Fairmount Elementary School

Fairmount Elementary School ca. 1905, photographer unknown. [Image: Herb Dillon]

6715 Redruth Street | Architect: William Hunt | Built: 1910 | Extant

Fairmount Elementary was built in 1910 to serve the West Duluth neighborhood of the same name that surrounded it, replacing a two-story, four-room wooden building constructed in 1890. A sketch of the earlier building that appeared in the Duluth News Tribune was captioned “Fairmont Avenue School.” “Avenue” was dropped from the school’s name long before Fairmount Avenue became Sixty-Sixth Avenue West in 1894, but local newspapers—and city officials—continued to misspell Fairmount as “Fairmont,” an error perpetuated to this day. An 1894 addition doubled the school’s size, but the neighborhood kept growing and was instrumental in the 1901 establishment of Fairmount Park along Kingsbury Creek, the community’s western border: the Fairmount School Alumni Association insisted the park should be named for the school.

In April 1908 a News Tribune editorial argued for the building’s replacement, calling the overcrowded school “nothing more than a fire trap.” The following October the school board declared the building safe; the next September it burned to the ground. The school board immediately decided to build a new school on the same site, and proposed that it be named for a prominent early resident, angering the Fairmount School alumni. The group rallied the neighborhood, which ultimately convinced the school board to retain the name Fairmount—despite the News Tribune’s repeated use of “Fairmont” while reporting on the issue.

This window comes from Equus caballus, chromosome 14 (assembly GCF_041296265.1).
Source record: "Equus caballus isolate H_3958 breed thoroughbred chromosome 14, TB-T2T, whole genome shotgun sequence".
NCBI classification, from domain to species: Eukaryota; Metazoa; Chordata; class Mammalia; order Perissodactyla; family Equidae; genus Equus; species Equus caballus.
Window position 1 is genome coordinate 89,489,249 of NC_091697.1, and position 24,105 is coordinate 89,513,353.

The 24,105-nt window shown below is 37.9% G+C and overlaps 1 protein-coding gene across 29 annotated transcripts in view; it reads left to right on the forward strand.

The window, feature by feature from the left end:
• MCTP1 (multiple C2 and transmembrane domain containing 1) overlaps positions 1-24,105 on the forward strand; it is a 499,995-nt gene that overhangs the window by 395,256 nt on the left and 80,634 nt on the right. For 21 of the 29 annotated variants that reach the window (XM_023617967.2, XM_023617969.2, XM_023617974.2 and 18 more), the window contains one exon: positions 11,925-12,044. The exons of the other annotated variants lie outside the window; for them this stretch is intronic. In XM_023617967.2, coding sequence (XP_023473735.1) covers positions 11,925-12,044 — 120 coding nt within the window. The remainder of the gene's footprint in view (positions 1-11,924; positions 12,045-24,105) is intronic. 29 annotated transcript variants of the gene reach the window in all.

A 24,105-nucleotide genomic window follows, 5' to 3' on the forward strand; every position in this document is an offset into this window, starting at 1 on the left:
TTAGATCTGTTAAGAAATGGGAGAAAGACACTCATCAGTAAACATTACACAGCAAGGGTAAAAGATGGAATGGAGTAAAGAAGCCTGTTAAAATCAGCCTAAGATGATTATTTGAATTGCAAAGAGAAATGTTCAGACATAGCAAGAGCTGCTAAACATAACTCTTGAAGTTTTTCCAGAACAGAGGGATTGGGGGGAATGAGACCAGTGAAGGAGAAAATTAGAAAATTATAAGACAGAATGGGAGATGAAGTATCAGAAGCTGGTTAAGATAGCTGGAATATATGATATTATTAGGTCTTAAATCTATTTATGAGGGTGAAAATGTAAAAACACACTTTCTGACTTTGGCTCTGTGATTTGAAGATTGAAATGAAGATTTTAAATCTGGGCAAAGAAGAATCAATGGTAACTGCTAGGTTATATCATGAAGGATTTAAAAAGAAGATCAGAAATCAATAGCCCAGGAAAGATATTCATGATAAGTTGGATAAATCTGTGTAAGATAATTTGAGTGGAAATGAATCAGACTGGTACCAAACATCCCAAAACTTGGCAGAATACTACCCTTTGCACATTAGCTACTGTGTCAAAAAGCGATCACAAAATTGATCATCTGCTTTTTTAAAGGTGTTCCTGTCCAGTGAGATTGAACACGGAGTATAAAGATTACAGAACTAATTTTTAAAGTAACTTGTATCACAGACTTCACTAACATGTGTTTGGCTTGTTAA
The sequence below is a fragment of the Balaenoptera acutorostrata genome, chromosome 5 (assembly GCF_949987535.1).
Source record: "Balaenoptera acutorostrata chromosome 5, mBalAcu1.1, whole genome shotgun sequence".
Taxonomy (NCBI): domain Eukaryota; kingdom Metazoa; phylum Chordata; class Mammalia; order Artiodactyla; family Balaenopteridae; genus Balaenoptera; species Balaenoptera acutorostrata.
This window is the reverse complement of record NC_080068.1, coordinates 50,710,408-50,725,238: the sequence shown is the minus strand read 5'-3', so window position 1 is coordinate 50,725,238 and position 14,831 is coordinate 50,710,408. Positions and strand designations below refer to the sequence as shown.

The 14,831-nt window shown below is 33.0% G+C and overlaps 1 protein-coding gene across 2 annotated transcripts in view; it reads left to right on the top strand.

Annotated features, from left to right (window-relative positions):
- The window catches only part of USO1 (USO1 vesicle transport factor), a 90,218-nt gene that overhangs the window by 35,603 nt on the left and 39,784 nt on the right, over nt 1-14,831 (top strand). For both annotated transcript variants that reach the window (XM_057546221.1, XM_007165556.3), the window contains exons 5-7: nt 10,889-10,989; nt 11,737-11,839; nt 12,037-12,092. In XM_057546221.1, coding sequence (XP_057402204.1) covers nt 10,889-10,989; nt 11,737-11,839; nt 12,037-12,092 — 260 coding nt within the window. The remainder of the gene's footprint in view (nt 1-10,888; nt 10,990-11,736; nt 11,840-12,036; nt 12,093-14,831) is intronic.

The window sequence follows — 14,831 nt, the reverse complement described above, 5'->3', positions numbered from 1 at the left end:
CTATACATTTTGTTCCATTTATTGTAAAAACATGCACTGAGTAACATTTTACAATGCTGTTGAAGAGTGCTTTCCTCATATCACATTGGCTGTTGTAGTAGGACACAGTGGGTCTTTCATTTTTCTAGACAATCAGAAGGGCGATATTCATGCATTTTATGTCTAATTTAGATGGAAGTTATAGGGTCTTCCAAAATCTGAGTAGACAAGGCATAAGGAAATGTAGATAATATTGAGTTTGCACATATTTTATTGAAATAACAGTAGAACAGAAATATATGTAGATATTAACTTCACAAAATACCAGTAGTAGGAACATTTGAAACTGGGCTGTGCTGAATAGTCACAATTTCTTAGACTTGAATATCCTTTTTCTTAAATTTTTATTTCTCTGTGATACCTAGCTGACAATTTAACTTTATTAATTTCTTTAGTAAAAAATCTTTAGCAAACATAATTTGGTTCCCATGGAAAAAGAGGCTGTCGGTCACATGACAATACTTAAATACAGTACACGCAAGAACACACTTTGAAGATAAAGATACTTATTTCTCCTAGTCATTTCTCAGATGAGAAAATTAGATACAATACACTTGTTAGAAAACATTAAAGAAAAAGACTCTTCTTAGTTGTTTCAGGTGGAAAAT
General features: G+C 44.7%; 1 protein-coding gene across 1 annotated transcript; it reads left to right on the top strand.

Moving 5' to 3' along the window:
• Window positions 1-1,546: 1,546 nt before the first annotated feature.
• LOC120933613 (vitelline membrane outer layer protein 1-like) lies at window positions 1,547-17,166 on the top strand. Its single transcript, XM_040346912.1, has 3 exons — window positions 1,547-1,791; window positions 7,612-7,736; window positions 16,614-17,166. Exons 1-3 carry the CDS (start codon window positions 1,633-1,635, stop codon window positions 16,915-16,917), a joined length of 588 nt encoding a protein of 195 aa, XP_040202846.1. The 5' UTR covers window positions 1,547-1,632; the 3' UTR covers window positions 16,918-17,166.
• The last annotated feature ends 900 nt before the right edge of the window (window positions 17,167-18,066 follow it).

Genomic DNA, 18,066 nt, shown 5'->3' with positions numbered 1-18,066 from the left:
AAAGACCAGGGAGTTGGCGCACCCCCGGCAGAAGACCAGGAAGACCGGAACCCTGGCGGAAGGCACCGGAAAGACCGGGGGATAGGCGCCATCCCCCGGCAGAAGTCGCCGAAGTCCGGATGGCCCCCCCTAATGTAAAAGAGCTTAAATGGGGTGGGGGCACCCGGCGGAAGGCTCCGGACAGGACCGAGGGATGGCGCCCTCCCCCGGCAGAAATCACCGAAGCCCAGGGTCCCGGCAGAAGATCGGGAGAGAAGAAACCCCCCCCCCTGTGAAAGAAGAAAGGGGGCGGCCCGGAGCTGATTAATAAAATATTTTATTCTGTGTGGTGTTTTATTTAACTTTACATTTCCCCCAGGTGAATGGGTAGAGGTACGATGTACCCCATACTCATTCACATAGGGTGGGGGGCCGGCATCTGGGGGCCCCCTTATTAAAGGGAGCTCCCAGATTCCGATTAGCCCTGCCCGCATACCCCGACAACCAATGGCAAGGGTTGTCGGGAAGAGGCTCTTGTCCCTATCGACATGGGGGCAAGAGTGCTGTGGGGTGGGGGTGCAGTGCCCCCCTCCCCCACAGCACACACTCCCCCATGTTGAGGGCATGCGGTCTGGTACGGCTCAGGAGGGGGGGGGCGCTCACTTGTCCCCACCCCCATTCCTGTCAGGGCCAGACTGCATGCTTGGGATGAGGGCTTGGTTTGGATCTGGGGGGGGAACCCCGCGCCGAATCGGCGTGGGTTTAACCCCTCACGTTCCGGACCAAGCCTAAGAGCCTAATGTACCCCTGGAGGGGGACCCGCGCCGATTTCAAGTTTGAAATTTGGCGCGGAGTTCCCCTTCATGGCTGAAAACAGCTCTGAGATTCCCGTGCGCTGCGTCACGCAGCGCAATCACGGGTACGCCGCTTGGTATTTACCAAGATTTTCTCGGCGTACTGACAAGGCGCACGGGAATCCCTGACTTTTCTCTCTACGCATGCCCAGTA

As Duluth’s population continued to grow, the designs of its new schools became more practical. The school board asked
architect William Hunt to design a twelve-room building “of the modern type” similar to the 1909 Salter Elementary on London Road designed by German & Lignell—a rectangular, flat-roofed two-story Neo-Gothic/English Revival structure whose limited ornamentation includes arched doorways trimmed with stone, decorative brickwork along the attic level, and a pair of pediments resembling Flemish gables.

Hunt’s plans called for an equally simple two-story building faced in brick and trimmed in stone with a touch more character. It features five bays along its Redruth Street façade. The central bay contains rows of windows while the outer bays originally had none, their walls blank except for ornamental brickwork forming a large square. The two remaining bays feature wide doorways surrounded by arches in turn topped with stone-capped castellations. The protruding entry bays are capped by false Flemish gables, and a frieze below each gable carries the building’s name, “FAIRMOUNT SCHOOL,” literally carved in stone.

The building originally held ten classrooms and an auditorium, and the school board assured local residents it was “as fireproof as it is possible to make a school building.” The classrooms contained an innovation: cloak rooms—hidden behind chalkboards which doubled as the cloak-room doors—with a ventilation system to dry wet clothes. The school opened in 1910 under the direction of principal Frances Malthaner and served the West Duluth neighborhood until 1977. Duluth’s Johnson-Wilson Building Company purchased the building in 1980 and converted it into an affordable housing facility. They renamed the building Fairmont [sic] Apartments.